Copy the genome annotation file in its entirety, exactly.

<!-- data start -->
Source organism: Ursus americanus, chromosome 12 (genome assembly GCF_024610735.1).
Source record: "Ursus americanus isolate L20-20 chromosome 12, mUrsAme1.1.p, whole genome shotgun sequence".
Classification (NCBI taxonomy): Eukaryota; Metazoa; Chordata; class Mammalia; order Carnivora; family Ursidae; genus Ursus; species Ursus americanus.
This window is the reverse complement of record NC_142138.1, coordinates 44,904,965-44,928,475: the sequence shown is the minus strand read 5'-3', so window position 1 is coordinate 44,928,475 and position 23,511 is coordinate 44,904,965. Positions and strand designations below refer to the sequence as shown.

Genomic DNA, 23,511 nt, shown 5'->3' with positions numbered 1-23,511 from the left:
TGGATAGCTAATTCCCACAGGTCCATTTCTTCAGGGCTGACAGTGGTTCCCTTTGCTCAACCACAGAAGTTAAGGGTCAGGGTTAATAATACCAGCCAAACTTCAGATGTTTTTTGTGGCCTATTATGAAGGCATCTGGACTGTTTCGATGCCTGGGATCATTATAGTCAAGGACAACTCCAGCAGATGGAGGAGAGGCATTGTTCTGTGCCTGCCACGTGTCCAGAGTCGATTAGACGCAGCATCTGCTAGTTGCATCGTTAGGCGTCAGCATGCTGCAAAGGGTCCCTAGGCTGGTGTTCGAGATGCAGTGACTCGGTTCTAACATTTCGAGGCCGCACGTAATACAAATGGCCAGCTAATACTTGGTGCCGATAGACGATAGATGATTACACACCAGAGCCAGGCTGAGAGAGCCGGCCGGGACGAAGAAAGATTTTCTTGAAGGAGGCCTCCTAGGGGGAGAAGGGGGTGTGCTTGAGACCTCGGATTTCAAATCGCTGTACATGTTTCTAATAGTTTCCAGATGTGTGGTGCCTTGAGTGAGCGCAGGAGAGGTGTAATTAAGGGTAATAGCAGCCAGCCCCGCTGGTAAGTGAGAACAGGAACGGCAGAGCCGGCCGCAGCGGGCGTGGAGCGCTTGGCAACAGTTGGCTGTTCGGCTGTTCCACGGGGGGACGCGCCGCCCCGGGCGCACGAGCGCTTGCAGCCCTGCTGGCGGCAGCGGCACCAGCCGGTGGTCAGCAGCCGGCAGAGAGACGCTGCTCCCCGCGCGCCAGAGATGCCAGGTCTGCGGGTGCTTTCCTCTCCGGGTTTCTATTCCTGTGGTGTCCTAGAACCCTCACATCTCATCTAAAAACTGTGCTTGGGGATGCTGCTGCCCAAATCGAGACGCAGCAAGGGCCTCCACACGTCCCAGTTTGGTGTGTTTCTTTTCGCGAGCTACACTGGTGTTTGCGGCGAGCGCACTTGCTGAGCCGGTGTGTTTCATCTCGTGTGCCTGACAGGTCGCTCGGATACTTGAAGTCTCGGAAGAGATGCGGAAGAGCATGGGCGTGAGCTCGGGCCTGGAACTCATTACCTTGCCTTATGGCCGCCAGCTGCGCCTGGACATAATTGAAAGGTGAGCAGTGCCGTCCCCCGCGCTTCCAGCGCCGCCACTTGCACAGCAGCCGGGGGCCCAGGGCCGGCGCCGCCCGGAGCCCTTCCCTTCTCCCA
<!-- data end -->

Source organism: Ursus americanus, chromosome 12 (genome assembly GCF_024610735.1).
Source record: "Ursus americanus isolate L20-20 chromosome 12, mUrsAme1.1.p, whole genome shotgun sequence".
Classification (NCBI taxonomy): Eukaryota; Metazoa; Chordata; class Mammalia; order Carnivora; family Ursidae; genus Ursus; species Ursus americanus.
This window is the reverse complement of record NC_142138.1, coordinates 44,904,965-44,928,475: the sequence shown is the minus strand read 5'-3', so window position 1 is coordinate 44,928,475 and position 23,511 is coordinate 44,904,965. Positions and strand designations below refer to the sequence as shown.

Genomic DNA, 23,511 nt, shown 5'->3' with positions numbered 1-23,511 from the left:
TGGATAGCTAATTCCCACAGGTCCATTTCTTCAGGGCTGACAGTGGTTCCCTTTGCTCAACCACAGAAGTTAAGGGTCAGGGTTAATAATACCAGCCAAACTTCAGATGTTTTTTGTGGCCTATTATGAAGGCATCTGGACTGTTTCGATGCCTGGGATCATTATAGTCAAGGACAACTCCAGCAGATGGAGGAGAGGCATTGTTCTGTGCCTGCCACGTGTCCAGAGTCGATTAGACGCAGCATCTGCTAGTTGCATCGTTAGGCGTCAGCATGCTGCAAAGGGTCCCTAGGCTGGTGTTCGAGATGCAGTGACTCGGTTCTAACATTTCGAGGCCGCACGTAATACAAATGGCCAGCTAATACTTGGTGCCGATAGACGATAGATGATTACACACCAGAGCCAGGCTGAGAGAGCCGGCCGGGACGAAGAAAGATTTTCTTGAAGGAGGCCTCCTAGGGGGAGAAGGGGGTGTGCTTGAGACCTCGGATTTCAAATCGCTGTACATGTTTCTAATAGTTTCCAGATGTGTGGTGCCTTGAGTGAGCGCAGGAGAGGTGTAATTAAGGGTAATAGCAGCCAGCCCCGCTGGTAAGTGAGAACAGGAACGGCAGAGCCGGCCGCAGCGGGCGTGGAGCGCTTGGCAACAGTTGGCTGTTCGGCTGTTCCACGGGGGGACGCGCCGCCCCGGGCGCACGAGCGCTTGCAGCCCTGCTGGCGGCAGCGGCACCAGCCGGTGGTCAGCAGCCGGCAGAGAGACGCTGCTCCCCGCGCGCCAGAGATGCCAGGTCTGCGGGTGCTTTCCTCTCCGGGTTTCTATTCCTGTGGTGTCCTAGAACCCTCACATCTCATCTAAAAACTGTGCTTGGGGATGCTGCTGCCCAAATCGAGACGCAGCAAGGGCCTCCACACGTCCCAGTTTGGTGTGTTTCTTTTCGCGAGCTACACTGGTGTTTGCGGCGAGCGCACTTGCTGAGCCGGTGTGTTTCATCTCGTGTGCCTGACAGGTCGCTCGGATACTTGAAGTCTCGGAAGAGATGCGGAAGAGCATGGGCGTGAGCTCGGGCCTGGAACTCATTACCTTGCCTTATGGCCGCCAGCTGCGCCTGGACATAATTGAAAGGTGAGCAGTGCCGTCCCCCGCGCTTCCAGCGCCGCCACTTGCACAGCAGCCGGGGGCCCAGGGCCGGCGCCGCCCGGAGCCCTTCCCTTCTCCCA